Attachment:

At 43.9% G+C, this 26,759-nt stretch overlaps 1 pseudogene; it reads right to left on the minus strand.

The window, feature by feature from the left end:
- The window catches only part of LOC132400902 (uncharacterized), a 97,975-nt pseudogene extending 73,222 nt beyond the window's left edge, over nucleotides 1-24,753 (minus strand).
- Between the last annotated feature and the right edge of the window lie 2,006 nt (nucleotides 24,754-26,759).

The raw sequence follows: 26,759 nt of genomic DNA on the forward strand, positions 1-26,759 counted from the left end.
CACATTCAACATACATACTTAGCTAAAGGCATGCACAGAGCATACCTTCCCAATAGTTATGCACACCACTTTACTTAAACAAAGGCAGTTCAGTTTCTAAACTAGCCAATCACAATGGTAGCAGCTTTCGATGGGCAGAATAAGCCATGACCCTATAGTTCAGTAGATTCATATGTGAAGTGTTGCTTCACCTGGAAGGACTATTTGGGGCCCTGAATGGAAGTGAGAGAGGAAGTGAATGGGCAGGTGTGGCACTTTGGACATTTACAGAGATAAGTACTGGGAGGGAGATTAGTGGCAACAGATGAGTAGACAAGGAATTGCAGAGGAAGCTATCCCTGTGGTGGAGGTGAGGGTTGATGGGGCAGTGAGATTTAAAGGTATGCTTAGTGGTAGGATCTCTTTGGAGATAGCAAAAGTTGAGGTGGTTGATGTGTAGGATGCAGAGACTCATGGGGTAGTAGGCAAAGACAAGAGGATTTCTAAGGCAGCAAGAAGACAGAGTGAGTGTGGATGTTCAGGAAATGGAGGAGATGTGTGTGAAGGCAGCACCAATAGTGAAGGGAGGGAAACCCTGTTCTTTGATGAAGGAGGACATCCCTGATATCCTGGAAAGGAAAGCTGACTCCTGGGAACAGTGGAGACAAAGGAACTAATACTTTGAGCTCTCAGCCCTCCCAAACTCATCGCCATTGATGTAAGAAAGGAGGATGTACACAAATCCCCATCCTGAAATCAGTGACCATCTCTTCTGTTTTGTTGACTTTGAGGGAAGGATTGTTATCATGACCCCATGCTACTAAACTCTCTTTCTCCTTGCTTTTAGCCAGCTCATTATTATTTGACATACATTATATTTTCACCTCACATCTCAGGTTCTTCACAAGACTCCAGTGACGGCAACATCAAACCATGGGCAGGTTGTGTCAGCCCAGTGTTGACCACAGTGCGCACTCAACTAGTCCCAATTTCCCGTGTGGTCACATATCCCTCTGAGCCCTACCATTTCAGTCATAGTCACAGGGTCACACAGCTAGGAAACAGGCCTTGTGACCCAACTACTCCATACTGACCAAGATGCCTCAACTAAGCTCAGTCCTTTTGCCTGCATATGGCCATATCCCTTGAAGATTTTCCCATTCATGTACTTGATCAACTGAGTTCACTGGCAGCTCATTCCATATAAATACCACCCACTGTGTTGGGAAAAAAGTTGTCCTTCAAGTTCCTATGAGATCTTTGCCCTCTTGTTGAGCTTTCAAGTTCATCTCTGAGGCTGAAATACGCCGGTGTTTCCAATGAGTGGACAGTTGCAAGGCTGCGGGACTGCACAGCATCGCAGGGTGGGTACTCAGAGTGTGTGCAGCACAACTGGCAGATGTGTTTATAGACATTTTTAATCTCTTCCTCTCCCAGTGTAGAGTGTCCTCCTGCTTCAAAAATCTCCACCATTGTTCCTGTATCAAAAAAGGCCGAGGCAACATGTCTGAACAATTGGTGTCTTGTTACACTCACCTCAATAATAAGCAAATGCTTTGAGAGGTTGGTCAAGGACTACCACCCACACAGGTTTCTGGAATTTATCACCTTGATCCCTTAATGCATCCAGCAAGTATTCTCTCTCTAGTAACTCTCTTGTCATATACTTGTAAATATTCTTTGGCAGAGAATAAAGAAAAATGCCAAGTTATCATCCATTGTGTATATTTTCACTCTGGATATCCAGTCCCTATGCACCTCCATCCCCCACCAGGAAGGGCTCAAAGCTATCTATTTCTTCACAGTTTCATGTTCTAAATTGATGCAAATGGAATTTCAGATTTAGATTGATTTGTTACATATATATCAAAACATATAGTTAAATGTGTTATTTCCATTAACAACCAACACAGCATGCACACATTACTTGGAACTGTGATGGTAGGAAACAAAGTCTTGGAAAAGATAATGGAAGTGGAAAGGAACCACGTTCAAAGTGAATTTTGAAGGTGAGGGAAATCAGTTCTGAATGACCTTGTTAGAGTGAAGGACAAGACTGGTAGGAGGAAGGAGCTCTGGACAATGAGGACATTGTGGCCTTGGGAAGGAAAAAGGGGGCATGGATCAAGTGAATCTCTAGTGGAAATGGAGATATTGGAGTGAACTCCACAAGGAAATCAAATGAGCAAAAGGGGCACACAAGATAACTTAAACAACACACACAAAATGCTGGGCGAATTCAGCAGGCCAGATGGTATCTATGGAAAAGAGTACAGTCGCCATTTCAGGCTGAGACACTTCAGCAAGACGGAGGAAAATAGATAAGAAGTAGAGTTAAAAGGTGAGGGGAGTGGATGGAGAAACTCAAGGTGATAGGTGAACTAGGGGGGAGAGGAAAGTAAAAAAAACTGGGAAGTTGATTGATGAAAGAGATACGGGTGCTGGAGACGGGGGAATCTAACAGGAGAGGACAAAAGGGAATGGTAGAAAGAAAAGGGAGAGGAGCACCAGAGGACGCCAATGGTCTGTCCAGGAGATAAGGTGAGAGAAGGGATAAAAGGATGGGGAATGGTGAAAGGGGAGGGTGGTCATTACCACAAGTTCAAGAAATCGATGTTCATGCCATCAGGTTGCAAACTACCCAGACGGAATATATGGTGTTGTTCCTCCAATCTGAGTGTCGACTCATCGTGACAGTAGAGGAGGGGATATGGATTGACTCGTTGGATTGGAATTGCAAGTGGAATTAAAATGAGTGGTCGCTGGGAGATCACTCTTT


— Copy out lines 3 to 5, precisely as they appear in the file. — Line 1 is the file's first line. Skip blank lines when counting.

- The window catches only part of LOC132400902 (uncharacterized), a 97,975-nt pseudogene extending 73,222 nt beyond the window's left edge, over nucleotides 1-24,753 (minus strand).
- Between the last annotated feature and the right edge of the window lie 2,006 nt (nucleotides 24,754-26,759).

The raw sequence follows: 26,759 nt of genomic DNA on the forward strand, positions 1-26,759 counted from the left end.